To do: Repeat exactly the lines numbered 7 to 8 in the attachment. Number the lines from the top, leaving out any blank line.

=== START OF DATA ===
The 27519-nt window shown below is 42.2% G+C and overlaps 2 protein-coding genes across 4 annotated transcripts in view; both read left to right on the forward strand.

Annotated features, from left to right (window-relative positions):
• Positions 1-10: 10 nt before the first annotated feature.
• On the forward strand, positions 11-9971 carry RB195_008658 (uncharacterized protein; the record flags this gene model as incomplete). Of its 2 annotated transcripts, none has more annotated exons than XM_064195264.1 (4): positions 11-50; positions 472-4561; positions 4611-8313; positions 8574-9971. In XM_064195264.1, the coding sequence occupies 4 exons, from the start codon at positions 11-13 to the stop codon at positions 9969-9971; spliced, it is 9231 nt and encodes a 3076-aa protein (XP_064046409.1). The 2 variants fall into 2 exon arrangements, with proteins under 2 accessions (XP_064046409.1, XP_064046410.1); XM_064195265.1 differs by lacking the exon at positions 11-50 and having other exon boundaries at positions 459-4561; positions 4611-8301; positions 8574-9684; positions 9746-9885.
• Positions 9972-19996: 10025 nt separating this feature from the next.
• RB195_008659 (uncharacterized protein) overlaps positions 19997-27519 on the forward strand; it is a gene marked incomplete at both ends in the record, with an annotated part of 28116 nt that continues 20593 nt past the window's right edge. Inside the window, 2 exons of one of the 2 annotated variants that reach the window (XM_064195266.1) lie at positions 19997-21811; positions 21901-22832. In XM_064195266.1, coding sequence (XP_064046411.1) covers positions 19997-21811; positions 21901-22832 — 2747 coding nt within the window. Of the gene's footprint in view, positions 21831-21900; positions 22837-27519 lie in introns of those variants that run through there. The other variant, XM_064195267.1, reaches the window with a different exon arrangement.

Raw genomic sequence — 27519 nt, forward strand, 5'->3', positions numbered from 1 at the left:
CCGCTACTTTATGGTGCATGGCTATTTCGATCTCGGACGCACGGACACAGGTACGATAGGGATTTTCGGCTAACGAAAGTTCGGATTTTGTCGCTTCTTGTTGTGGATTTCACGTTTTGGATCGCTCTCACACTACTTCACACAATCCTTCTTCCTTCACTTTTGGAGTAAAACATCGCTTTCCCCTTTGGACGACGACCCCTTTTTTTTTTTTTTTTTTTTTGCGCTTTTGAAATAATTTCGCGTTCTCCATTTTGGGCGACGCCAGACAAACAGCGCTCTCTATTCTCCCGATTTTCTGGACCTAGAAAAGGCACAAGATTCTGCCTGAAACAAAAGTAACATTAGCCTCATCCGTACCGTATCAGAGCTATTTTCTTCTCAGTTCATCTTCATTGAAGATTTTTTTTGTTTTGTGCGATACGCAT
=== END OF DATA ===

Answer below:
Raw genomic sequence — 27519 nt, forward strand, 5'->3', positions numbered from 1 at the left:
CCGCTACTTTATGGTGCATGGCTATTTCGATCTCGGACGCACGGACACAGGTACGATAGGGATTTTCGGCTAACGAAAGTTCGGATTTTGTCGCTTCTTGTTGTGGATTTCACGTTTTGGATCGCTCTCACACTACTTCACACAATCCTTCTTCCTTCACTTTTGGAGTAAAACATCGCTTTCCCCTTTGGACGACGACCCCTTTTTTTTTTTTTTTTTTTTTGCGCTTTTGAAATAATTTCGCGTTCTCCATTTTGGGCGACGCCAGACAAACAGCGCTCTCTATTCTCCCGATTTTCTGGACCTAGAAAAGGCACAAGATTCTGCCTGAAACAAAAGTAACATTAGCCTCATCCGTACCGTATCAGAGCTATTTTCTTCTCAGTTCATCTTCATTGAAGATTTTTTTTGTTTTGTGCGATACGCAT